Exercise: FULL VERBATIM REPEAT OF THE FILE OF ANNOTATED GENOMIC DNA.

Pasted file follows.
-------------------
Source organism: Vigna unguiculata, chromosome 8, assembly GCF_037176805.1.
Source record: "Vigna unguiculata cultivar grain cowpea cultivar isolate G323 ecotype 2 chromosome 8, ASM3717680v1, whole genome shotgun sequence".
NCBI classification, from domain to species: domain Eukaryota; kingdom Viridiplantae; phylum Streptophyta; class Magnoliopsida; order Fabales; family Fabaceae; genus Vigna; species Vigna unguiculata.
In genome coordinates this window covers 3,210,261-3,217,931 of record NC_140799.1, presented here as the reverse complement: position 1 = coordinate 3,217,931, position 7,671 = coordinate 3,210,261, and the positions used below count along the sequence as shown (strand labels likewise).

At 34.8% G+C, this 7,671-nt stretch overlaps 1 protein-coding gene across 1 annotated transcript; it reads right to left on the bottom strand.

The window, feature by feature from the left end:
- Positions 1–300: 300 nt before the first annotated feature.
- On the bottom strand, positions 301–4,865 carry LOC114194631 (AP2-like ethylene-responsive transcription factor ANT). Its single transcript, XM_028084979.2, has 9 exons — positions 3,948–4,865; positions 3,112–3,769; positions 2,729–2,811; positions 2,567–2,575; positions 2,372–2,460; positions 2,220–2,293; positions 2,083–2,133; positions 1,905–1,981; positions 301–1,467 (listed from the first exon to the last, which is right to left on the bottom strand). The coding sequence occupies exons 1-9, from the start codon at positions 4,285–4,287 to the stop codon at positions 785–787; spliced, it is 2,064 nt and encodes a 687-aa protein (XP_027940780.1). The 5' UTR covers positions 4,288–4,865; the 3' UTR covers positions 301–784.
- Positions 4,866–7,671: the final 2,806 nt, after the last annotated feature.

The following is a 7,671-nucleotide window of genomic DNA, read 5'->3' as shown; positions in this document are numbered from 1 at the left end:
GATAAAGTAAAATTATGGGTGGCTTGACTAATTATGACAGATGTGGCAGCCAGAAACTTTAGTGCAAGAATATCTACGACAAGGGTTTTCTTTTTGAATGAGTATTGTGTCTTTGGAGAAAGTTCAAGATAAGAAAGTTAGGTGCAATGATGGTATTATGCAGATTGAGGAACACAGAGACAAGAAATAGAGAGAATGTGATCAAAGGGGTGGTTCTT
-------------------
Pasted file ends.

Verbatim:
Source organism: Vigna unguiculata, chromosome 8, assembly GCF_037176805.1.
Source record: "Vigna unguiculata cultivar grain cowpea cultivar isolate G323 ecotype 2 chromosome 8, ASM3717680v1, whole genome shotgun sequence".
NCBI classification, from domain to species: domain Eukaryota; kingdom Viridiplantae; phylum Streptophyta; class Magnoliopsida; order Fabales; family Fabaceae; genus Vigna; species Vigna unguiculata.
In genome coordinates this window covers 3,210,261-3,217,931 of record NC_140799.1, presented here as the reverse complement: position 1 = coordinate 3,217,931, position 7,671 = coordinate 3,210,261, and the positions used below count along the sequence as shown (strand labels likewise).

At 34.8% G+C, this 7,671-nt stretch overlaps 1 protein-coding gene across 1 annotated transcript; it reads right to left on the bottom strand.

The window, feature by feature from the left end:
- Positions 1–300: 300 nt before the first annotated feature.
- On the bottom strand, positions 301–4,865 carry LOC114194631 (AP2-like ethylene-responsive transcription factor ANT). Its single transcript, XM_028084979.2, has 9 exons — positions 3,948–4,865; positions 3,112–3,769; positions 2,729–2,811; positions 2,567–2,575; positions 2,372–2,460; positions 2,220–2,293; positions 2,083–2,133; positions 1,905–1,981; positions 301–1,467 (listed from the first exon to the last, which is right to left on the bottom strand). The coding sequence occupies exons 1-9, from the start codon at positions 4,285–4,287 to the stop codon at positions 785–787; spliced, it is 2,064 nt and encodes a 687-aa protein (XP_027940780.1). The 5' UTR covers positions 4,288–4,865; the 3' UTR covers positions 301–784.
- Positions 4,866–7,671: the final 2,806 nt, after the last annotated feature.

The following is a 7,671-nucleotide window of genomic DNA, read 5'->3' as shown; positions in this document are numbered from 1 at the left end:
GATAAAGTAAAATTATGGGTGGCTTGACTAATTATGACAGATGTGGCAGCCAGAAACTTTAGTGCAAGAATATCTACGACAAGGGTTTTCTTTTTGAATGAGTATTGTGTCTTTGGAGAAAGTTCAAGATAAGAAAGTTAGGTGCAATGATGGTATTATGCAGATTGAGGAACACAGAGACAAGAAATAGAGAGAATGTGATCAAAGGGGTGGTTCTT